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Little league, big Batten
Matthew Batten is used to being under the spotlight. In 2008, he played in the Little League World Series in Williamsport, Pa. Six years later, he begins a new chapter of his career at Quinnipiac
Playing under pressure is something Matthew Batten has grown accustomed to.
In 2008, Batten helped lead Shelton Little League to the Little League World Series, held in Williamsport, Pa. The freshman now plays for Quinnipiac’s baseball team.
Competing with some of the best baseball players from all over the world, Batten describes the experience as one of the best times of his life.
“That was my first experience at a stadium so it was different,” Batten said. “Everything was loud and everything was all hyped up but it was a lot of fun.”
With ESPN covering the tournament, the atmosphere was an experience in itself. That also meant more cameras and interviews for Batten and his teammates.
“I had to do a couple of interviews before it started and then I was on top 10 plays and web gems once or twice,” Batten said. “They had this thing called ‘Building Blocks’ so I had to do a video shoot for that, showing them how to do double plays with Orestes Destrade, so it was cool I was working an ex-professional baseball player.”
Batten also had the chance to meet and talk to big name players and coaches such as Ryan Howard, Terry Francona and New York Rangers standout, Chris Drury. Although Drury was a professional hockey player at the time, he did, however, help lead his hometown baseball team to a championship in the 1989 Little League World Series against Chinese Taipei.
“He was on the Trumbull Little League World Series team in 1989,” Batten said. “He called us and talked to us about it and just told us to enjoy the moment and have fun.”
Once the Shelton made it to Williamsport, it was then referred to as the New England Regional team, as is customary. Unfortunately for Batten and his team, they would eventually fall to the West Regional team, based out of Hawaii.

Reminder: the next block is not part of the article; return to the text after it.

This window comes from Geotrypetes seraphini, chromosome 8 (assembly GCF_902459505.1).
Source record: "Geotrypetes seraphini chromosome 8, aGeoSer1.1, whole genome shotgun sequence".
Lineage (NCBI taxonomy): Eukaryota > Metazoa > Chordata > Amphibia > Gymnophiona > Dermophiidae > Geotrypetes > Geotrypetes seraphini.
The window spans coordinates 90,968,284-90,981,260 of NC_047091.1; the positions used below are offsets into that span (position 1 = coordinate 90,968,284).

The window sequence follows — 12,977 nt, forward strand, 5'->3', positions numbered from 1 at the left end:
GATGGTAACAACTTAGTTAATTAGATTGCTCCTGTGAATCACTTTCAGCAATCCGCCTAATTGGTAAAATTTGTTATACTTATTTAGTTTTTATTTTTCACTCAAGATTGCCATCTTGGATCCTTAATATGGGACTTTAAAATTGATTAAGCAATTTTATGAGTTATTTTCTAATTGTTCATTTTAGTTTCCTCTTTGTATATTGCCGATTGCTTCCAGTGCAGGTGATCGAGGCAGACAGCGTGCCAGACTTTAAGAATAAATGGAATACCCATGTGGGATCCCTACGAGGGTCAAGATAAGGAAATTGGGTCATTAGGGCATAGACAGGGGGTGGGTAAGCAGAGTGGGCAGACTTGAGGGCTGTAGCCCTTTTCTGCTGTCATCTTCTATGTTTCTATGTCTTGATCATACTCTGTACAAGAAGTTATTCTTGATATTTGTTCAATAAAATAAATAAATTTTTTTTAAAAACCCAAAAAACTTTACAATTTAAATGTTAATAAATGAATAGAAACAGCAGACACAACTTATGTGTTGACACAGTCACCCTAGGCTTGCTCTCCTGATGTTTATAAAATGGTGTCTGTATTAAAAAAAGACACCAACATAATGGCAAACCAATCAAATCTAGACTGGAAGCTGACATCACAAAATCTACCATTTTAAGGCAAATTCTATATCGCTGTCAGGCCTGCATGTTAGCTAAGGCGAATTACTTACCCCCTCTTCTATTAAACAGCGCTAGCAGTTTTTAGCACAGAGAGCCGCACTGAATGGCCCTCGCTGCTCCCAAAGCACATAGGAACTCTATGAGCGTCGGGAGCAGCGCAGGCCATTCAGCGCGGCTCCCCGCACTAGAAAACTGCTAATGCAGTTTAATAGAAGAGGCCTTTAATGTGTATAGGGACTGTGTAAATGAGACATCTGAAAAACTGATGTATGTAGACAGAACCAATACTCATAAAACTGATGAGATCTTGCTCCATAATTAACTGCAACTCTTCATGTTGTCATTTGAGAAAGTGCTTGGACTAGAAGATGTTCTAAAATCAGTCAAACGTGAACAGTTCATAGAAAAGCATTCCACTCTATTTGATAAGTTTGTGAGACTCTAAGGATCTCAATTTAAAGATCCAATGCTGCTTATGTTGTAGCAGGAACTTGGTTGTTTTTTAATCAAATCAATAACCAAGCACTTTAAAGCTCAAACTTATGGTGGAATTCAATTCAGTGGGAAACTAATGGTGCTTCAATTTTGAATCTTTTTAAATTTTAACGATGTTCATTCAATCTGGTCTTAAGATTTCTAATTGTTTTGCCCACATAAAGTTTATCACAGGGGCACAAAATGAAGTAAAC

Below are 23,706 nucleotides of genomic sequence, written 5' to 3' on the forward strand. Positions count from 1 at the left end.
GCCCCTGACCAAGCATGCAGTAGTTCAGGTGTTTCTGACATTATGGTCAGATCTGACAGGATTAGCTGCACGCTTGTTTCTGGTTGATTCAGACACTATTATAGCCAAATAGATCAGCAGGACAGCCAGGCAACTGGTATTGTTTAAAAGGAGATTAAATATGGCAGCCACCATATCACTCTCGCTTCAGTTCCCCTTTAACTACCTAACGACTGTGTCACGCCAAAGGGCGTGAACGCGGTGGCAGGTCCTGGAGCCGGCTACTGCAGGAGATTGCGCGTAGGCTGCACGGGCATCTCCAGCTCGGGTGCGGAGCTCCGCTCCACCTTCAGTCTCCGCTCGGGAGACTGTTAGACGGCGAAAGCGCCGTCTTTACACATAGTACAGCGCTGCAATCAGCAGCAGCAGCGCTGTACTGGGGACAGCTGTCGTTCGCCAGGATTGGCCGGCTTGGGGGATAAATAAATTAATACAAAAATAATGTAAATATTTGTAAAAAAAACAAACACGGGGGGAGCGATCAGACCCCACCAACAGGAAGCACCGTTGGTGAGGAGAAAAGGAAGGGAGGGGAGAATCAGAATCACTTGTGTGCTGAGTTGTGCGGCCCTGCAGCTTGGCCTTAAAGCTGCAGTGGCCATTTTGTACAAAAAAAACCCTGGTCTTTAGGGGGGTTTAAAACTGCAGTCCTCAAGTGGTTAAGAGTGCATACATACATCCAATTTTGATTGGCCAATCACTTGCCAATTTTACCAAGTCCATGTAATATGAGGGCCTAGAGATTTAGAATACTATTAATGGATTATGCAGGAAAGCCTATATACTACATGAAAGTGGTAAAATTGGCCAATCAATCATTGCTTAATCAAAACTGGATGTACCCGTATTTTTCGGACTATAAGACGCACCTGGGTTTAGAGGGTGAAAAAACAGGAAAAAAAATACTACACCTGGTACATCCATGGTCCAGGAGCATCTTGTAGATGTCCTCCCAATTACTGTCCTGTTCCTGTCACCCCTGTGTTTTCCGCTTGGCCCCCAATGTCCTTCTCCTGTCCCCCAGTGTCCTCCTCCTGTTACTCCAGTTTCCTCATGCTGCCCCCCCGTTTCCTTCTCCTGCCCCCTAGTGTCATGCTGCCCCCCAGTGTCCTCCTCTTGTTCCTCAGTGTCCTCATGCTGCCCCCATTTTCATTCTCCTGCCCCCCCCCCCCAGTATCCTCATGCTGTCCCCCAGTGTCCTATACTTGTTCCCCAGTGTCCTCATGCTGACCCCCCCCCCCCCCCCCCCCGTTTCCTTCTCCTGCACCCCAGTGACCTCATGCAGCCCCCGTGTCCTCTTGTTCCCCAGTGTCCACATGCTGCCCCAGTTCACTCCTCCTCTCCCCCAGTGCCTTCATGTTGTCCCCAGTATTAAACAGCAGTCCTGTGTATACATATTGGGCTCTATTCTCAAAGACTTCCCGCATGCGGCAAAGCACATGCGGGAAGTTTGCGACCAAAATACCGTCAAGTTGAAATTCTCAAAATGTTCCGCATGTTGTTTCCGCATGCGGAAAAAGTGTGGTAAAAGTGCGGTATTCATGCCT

New England finished the tournament with a 1-2 record as the West would go on and win the Little League World Championship. Besides an upsetting finish to its great run, the New England team was ranked fifth in the country and 13th in the world.
“It was definitely fun while it lasted,” Batten said. “It was being a superstar in your town while it happened.”
Batten would follow up on all of the assets from playing in the Little League World Series. Playing in front of crowds of 35,000 people, against the best competition, undeniably helped create a stage for his baseball career moving forward.
“I definitely got used to pressure with a lot of people watching,” Batten said. “It helped me develop no worry, like who’s watching. Also, it was the best competition at that age right then and there so it got me used to it, especially moving to college.”
Before committing to Quinnipiac, Batten played high school baseball at St. Joseph High School, located in Trumbull. He was the leadoff hitter and starting shortstop for St. Joseph, which ranked seventh in the state.
Batten has always presented a winning attitude on the field, during his baseball career and it is something he hopes to bring to the university as well.
“I see this team and this whole program turning around and doing big things in the MAAC and regionals, and hopefully super regionals or however far we go,” he said.
Aside from Batten’s on-field attributes, he presents well off the field too, something that caught Quinnipiac baseball Head Coach Dan Gooley’s attention when recruiting.
“He’s a respectful young guy, he really is,” Gooley said. “He’s very positive in what he approaches, he’s extremely positive about school. He’s the kind of kid who, not only does he have ability, but he has ability with character.”
Batten has been able to adapt to the speed of college baseball during his freshman campaign with the Bobcats, something he describes as one of the hardest adjustments. His next goal is to ultimately become a leader for his team in the future.
“I’m always outspoken on the field but I definitely want to be a leader, try to be a captain and try to help this team win,” Batten said.
But according to Gooley, Batten already displays leadership ability early in his college career.
“I think he’s a leader right now,” Gooley said. “I don’t think you got to wait to the future to see his leadership. I think his leadership is only going to get more impressive as he goes on. He’s the kind of kid that leads by example.”
Batten says playing in the 2008 Little League World Series helped give him leadership abilities and championship instincts. It is something that impressed Quinnipiac’s coaching staff, which Gooley believes helped make him the player he is today.
“A young kid like Matty Batten has been through the whole process,” Gooley said. “He’s here because of what he did in the Little League World Series. He was a good player then, he’s a better player now.”